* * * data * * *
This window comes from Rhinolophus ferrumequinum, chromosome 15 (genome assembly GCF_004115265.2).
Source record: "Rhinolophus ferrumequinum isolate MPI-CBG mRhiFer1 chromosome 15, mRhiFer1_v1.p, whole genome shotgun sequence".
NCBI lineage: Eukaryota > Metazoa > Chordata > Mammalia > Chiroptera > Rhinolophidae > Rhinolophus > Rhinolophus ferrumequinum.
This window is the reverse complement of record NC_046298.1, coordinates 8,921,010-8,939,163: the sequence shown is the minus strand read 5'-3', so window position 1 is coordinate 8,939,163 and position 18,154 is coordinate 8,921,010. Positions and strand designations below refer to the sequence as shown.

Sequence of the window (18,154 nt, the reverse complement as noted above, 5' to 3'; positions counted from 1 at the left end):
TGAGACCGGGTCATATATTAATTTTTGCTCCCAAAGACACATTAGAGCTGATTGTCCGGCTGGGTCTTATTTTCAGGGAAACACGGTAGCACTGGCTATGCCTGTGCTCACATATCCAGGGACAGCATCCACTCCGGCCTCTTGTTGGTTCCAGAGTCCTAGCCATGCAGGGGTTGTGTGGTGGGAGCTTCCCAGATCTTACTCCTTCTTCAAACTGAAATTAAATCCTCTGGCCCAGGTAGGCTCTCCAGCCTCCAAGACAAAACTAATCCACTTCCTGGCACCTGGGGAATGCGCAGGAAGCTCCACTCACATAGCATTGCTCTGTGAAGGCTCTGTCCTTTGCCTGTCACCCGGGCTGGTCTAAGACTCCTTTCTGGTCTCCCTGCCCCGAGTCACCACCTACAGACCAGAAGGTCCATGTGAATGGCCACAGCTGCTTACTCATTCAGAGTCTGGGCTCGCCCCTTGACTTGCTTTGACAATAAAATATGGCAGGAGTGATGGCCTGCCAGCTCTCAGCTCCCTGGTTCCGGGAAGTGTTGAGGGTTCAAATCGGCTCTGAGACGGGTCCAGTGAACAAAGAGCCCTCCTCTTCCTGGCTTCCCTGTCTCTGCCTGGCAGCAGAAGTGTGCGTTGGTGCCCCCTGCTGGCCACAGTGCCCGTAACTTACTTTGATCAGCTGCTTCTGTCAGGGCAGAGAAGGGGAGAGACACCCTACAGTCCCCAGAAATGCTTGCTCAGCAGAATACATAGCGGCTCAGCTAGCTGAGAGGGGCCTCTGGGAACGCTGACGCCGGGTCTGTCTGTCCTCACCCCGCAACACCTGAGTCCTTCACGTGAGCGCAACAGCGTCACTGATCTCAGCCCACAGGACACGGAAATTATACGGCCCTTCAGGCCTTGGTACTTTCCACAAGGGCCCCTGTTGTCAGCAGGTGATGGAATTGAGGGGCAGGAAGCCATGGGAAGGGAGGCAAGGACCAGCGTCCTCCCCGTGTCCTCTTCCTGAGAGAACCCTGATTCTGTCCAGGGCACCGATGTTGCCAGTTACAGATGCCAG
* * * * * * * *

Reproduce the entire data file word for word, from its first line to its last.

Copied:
This window comes from Rhinolophus ferrumequinum, chromosome 15 (genome assembly GCF_004115265.2).
Source record: "Rhinolophus ferrumequinum isolate MPI-CBG mRhiFer1 chromosome 15, mRhiFer1_v1.p, whole genome shotgun sequence".
NCBI lineage: Eukaryota > Metazoa > Chordata > Mammalia > Chiroptera > Rhinolophidae > Rhinolophus > Rhinolophus ferrumequinum.
This window is the reverse complement of record NC_046298.1, coordinates 8,921,010-8,939,163: the sequence shown is the minus strand read 5'-3', so window position 1 is coordinate 8,939,163 and position 18,154 is coordinate 8,921,010. Positions and strand designations below refer to the sequence as shown.

Sequence of the window (18,154 nt, the reverse complement as noted above, 5' to 3'; positions counted from 1 at the left end):
TGAGACCGGGTCATATATTAATTTTTGCTCCCAAAGACACATTAGAGCTGATTGTCCGGCTGGGTCTTATTTTCAGGGAAACACGGTAGCACTGGCTATGCCTGTGCTCACATATCCAGGGACAGCATCCACTCCGGCCTCTTGTTGGTTCCAGAGTCCTAGCCATGCAGGGGTTGTGTGGTGGGAGCTTCCCAGATCTTACTCCTTCTTCAAACTGAAATTAAATCCTCTGGCCCAGGTAGGCTCTCCAGCCTCCAAGACAAAACTAATCCACTTCCTGGCACCTGGGGAATGCGCAGGAAGCTCCACTCACATAGCATTGCTCTGTGAAGGCTCTGTCCTTTGCCTGTCACCCGGGCTGGTCTAAGACTCCTTTCTGGTCTCCCTGCCCCGAGTCACCACCTACAGACCAGAAGGTCCATGTGAATGGCCACAGCTGCTTACTCATTCAGAGTCTGGGCTCGCCCCTTGACTTGCTTTGACAATAAAATATGGCAGGAGTGATGGCCTGCCAGCTCTCAGCTCCCTGGTTCCGGGAAGTGTTGAGGGTTCAAATCGGCTCTGAGACGGGTCCAGTGAACAAAGAGCCCTCCTCTTCCTGGCTTCCCTGTCTCTGCCTGGCAGCAGAAGTGTGCGTTGGTGCCCCCTGCTGGCCACAGTGCCCGTAACTTACTTTGATCAGCTGCTTCTGTCAGGGCAGAGAAGGGGAGAGACACCCTACAGTCCCCAGAAATGCTTGCTCAGCAGAATACATAGCGGCTCAGCTAGCTGAGAGGGGCCTCTGGGAACGCTGACGCCGGGTCTGTCTGTCCTCACCCCGCAACACCTGAGTCCTTCACGTGAGCGCAACAGCGTCACTGATCTCAGCCCACAGGACACGGAAATTATACGGCCCTTCAGGCCTTGGTACTTTCCACAAGGGCCCCTGTTGTCAGCAGGTGATGGAATTGAGGGGCAGGAAGCCATGGGAAGGGAGGCAAGGACCAGCGTCCTCCCCGTGTCCTCTTCCTGAGAGAACCCTGATTCTGTCCAGGGCACCGATGTTGCCAGTTACAGATGCCAG